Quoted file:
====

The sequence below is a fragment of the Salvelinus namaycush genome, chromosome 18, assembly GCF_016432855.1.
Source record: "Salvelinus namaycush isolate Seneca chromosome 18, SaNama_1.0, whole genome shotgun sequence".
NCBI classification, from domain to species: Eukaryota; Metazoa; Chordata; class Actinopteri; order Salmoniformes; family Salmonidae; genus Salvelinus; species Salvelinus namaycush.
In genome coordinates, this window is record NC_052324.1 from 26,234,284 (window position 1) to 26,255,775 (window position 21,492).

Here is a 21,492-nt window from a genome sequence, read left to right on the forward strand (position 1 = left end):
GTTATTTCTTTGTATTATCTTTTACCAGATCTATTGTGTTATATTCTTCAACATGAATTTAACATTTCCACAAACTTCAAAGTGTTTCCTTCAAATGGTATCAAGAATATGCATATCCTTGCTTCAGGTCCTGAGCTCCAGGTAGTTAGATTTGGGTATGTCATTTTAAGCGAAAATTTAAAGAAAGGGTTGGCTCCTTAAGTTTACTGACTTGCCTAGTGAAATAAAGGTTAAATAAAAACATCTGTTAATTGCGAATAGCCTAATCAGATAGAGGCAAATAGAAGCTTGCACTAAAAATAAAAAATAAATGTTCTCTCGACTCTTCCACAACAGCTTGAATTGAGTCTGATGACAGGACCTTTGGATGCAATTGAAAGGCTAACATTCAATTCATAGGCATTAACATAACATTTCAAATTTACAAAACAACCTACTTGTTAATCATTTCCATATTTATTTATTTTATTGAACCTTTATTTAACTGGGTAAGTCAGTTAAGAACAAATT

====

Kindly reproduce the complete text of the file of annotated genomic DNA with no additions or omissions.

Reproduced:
The sequence below is a fragment of the Salvelinus namaycush genome, chromosome 18, assembly GCF_016432855.1.
Source record: "Salvelinus namaycush isolate Seneca chromosome 18, SaNama_1.0, whole genome shotgun sequence".
NCBI classification, from domain to species: Eukaryota; Metazoa; Chordata; class Actinopteri; order Salmoniformes; family Salmonidae; genus Salvelinus; species Salvelinus namaycush.
In genome coordinates, this window is record NC_052324.1 from 26,234,284 (window position 1) to 26,255,775 (window position 21,492).

Here is a 21,492-nt window from a genome sequence, read left to right on the forward strand (position 1 = left end):
GTTATTTCTTTGTATTATCTTTTACCAGATCTATTGTGTTATATTCTTCAACATGAATTTAACATTTCCACAAACTTCAAAGTGTTTCCTTCAAATGGTATCAAGAATATGCATATCCTTGCTTCAGGTCCTGAGCTCCAGGTAGTTAGATTTGGGTATGTCATTTTAAGCGAAAATTTAAAGAAAGGGTTGGCTCCTTAAGTTTACTGACTTGCCTAGTGAAATAAAGGTTAAATAAAAACATCTGTTAATTGCGAATAGCCTAATCAGATAGAGGCAAATAGAAGCTTGCACTAAAAATAAAAAATAAATGTTCTCTCGACTCTTCCACAACAGCTTGAATTGAGTCTGATGACAGGACCTTTGGATGCAATTGAAAGGCTAACATTCAATTCATAGGCATTAACATAACATTTCAAATTTACAAAACAACCTACTTGTTAATCATTTCCATATTTATTTATTTTATTGAACCTTTATTTAACTGGGTAAGTCAGTTAAGAACAAATT